Andrew Maykuth Online
The Philadelphia Inquirer
October 25, 2001
U.S. jets step up frontline attack
For an hour or so, bombs fell on Taliban posts. Alliance forces, unimpressed with the assault, kept up the ground battle. 

At War With Terror

RABAT, Afghanistan - American jets intensified their attacks on Taliban frontline positions north of Kabul yesterday, the fourth day that U.S. warplanes have targeted entrenched positions 25 miles north of the capital. At least four jets, circling at high altitudes, dropped bombs for about an hour on positions behind Taliban lines around a former military airport at Bagram.

Fighters for the opposition Northern Alliance stared skyward as the warplanes, glinting in the late-afternoon light, roared overhead. The planes dived to a lower altitude before dropping their bombs, out of the range of antiaircraft gun rounds that popped in the air with bright flashes. Climbing, they jettisoned flares to divert surface-to-air missiles.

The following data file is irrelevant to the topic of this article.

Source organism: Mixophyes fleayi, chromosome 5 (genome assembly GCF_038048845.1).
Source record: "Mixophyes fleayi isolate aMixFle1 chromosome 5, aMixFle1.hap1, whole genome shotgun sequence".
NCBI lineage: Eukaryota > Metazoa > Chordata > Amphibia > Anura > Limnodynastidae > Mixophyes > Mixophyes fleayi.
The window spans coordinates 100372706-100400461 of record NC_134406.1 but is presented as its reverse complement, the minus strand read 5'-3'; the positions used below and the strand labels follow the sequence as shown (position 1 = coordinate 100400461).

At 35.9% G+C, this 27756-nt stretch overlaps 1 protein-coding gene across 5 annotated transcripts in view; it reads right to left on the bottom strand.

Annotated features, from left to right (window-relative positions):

At least 11 bombs struck Taliban positions near Bagram, sending up dark plumes of smoke and orange balls of flames. Some of the explosions continued as though the bombs had struck fuel or weapons depots. While the aerial assault continued, opposition ground forces and the Taliban traded mortar, rocket and small-arms fire across the front line that stretches across the Shamali Plain, a fertile region north of Kabul. The concussion of large guns filled the air.

Taliban and opposition commanders also traded insults by radio.

"You are the slave of the Americans and the dollar," a Taliban commander told his rival after having insulted most of the rival's female relatives.

"You are the slave of Pakistan and your life will soon come to an end," the Northern Alliance commander retorted. Pakistan is the chief sponsor of the Taliban movement, which swept into Kabul in 1996 and ousted the quarreling leaders of what has become the Northern Alliance.

Alliance commanders - who had been critical of the absence of U.S. air support here since President Bush launched the bombing campaign Oct. 7 - said the new attention being paid to the frontline positions was insufficient to weaken the Taliban.

They were especially unimpressed with the accuracy of U.S. bombs, two of which fell inside Northern Alliance lines Monday.

'No effect'

"The bombing is having no effect on the Taliban," said Gen. Hoji Almas, commander of the front line at Rabat, noting that he was sure of that because "one day they hit us and it had no effect on us."